“The Language of the Unheard”: Rioting as a speech act

Matthew Chrisman, Graham Hubbs*

*Corresponding author for this work

Research output: Contribution to journalArticlepeer-review

Abstract / Description of output

Philosophers, political theorists, and the general public are increasingly concerned with the moral complexities of riots, especially those that occur in overtly political circumstances within democratic societies. Many believe the riots can play no constructive role in a democracy, but recently some theorists have argued that riots can be morally justifiable forms of political protest. To adjudicate this important issue, we think a better account is needed of the ways in which riots can be politically communicative, and this paper aims to supply such an account. We start from the assumption that some riots are protests and then use speech-act theory to develop an account of the complex illocutionary logic of riotous protests. We argue that political riots, like all political protests, have a vocative element that is often overlooked. This element is what Martin Luther King Jr. pointed to when he described political riots as “the voice of the unheard” through which rioters demand recognition as equal participants in democratic decision making. An appreciation of the communicative structure of political riots, in particular their vocative dimension, provides a way of understanding the constructive role they can play deliberation.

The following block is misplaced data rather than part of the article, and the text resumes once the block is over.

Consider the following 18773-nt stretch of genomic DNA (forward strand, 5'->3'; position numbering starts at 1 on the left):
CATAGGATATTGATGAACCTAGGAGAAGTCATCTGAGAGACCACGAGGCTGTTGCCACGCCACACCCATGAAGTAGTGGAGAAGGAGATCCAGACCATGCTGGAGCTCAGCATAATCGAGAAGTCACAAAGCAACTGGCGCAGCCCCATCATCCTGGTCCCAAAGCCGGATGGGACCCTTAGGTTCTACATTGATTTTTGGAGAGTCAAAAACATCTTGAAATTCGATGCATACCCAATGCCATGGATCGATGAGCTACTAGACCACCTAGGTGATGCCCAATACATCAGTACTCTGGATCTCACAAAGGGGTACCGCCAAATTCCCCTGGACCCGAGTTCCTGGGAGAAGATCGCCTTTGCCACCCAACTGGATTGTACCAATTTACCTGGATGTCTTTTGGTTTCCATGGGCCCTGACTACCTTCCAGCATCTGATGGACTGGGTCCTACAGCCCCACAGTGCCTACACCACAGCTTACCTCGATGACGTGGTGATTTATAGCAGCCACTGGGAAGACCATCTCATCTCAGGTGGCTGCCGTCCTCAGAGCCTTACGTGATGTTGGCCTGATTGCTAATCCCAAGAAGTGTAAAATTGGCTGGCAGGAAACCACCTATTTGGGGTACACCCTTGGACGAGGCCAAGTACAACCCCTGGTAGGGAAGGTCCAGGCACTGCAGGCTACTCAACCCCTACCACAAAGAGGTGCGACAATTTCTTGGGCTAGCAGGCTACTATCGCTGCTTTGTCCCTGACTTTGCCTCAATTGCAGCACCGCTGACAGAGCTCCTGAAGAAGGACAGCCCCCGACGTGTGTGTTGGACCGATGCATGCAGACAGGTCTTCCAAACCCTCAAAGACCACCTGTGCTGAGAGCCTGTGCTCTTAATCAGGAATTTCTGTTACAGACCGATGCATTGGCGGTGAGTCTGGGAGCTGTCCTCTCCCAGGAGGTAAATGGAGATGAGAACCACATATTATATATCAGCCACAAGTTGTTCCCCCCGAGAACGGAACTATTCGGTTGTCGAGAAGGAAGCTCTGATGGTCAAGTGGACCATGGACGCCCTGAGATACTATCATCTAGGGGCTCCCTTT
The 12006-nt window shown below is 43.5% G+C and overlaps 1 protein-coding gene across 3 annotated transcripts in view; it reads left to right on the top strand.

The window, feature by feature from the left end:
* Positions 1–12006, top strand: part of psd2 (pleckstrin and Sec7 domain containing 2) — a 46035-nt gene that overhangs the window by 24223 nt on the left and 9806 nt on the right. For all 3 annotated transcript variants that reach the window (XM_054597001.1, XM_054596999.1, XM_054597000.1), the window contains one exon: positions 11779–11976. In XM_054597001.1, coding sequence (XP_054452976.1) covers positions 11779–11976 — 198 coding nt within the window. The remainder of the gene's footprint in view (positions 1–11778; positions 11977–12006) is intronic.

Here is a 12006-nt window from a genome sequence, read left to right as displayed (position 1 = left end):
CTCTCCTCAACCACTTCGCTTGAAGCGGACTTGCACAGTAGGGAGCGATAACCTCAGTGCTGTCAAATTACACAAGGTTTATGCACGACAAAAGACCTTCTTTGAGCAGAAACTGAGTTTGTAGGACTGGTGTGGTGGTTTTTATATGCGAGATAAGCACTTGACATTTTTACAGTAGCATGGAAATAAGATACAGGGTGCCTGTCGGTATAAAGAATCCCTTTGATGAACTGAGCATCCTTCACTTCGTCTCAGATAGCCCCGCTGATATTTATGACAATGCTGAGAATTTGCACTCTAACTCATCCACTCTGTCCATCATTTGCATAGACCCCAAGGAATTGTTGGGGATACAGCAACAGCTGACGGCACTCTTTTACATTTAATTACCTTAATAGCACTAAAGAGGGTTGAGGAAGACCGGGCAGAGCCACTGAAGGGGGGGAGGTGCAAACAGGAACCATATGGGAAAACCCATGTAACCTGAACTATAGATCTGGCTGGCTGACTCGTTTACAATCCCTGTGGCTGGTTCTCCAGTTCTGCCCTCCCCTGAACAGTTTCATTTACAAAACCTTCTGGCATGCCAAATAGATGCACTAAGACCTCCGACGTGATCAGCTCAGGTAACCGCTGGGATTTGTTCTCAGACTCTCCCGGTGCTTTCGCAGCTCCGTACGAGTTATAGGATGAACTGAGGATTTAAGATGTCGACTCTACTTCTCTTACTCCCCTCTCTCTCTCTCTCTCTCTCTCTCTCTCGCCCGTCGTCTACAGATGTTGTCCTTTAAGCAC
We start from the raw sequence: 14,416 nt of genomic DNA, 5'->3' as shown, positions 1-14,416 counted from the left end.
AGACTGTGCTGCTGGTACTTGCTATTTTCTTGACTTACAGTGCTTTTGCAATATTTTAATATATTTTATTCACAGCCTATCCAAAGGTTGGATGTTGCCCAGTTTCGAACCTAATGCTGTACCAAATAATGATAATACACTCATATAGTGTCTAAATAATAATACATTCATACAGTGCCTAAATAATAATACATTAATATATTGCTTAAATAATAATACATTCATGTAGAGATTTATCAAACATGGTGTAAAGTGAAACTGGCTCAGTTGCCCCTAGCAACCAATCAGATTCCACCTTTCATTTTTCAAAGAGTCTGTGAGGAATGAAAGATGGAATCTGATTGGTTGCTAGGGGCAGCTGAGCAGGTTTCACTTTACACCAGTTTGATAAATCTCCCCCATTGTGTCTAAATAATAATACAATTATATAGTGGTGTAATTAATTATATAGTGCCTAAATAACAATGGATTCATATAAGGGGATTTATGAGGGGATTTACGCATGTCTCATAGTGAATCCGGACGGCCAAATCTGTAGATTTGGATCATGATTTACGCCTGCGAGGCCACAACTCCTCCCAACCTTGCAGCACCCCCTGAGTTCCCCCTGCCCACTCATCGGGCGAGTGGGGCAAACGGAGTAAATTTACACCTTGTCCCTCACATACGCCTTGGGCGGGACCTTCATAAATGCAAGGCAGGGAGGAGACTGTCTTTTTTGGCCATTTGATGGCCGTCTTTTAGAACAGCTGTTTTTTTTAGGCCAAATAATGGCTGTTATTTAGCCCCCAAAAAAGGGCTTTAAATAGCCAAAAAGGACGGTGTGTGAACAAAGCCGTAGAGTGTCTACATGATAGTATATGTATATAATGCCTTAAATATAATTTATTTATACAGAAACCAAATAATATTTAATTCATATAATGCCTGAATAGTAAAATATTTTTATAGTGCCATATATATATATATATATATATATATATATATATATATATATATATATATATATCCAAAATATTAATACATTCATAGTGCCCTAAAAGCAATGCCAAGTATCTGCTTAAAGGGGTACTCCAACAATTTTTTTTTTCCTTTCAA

Original languageEnglish
Pages (from-to)379-401
Number of pages23
JournalPhilosophy and Public Affairs
Issue number4
Early online date5 Oct 2021
Publication statusPublished - Oct 2021


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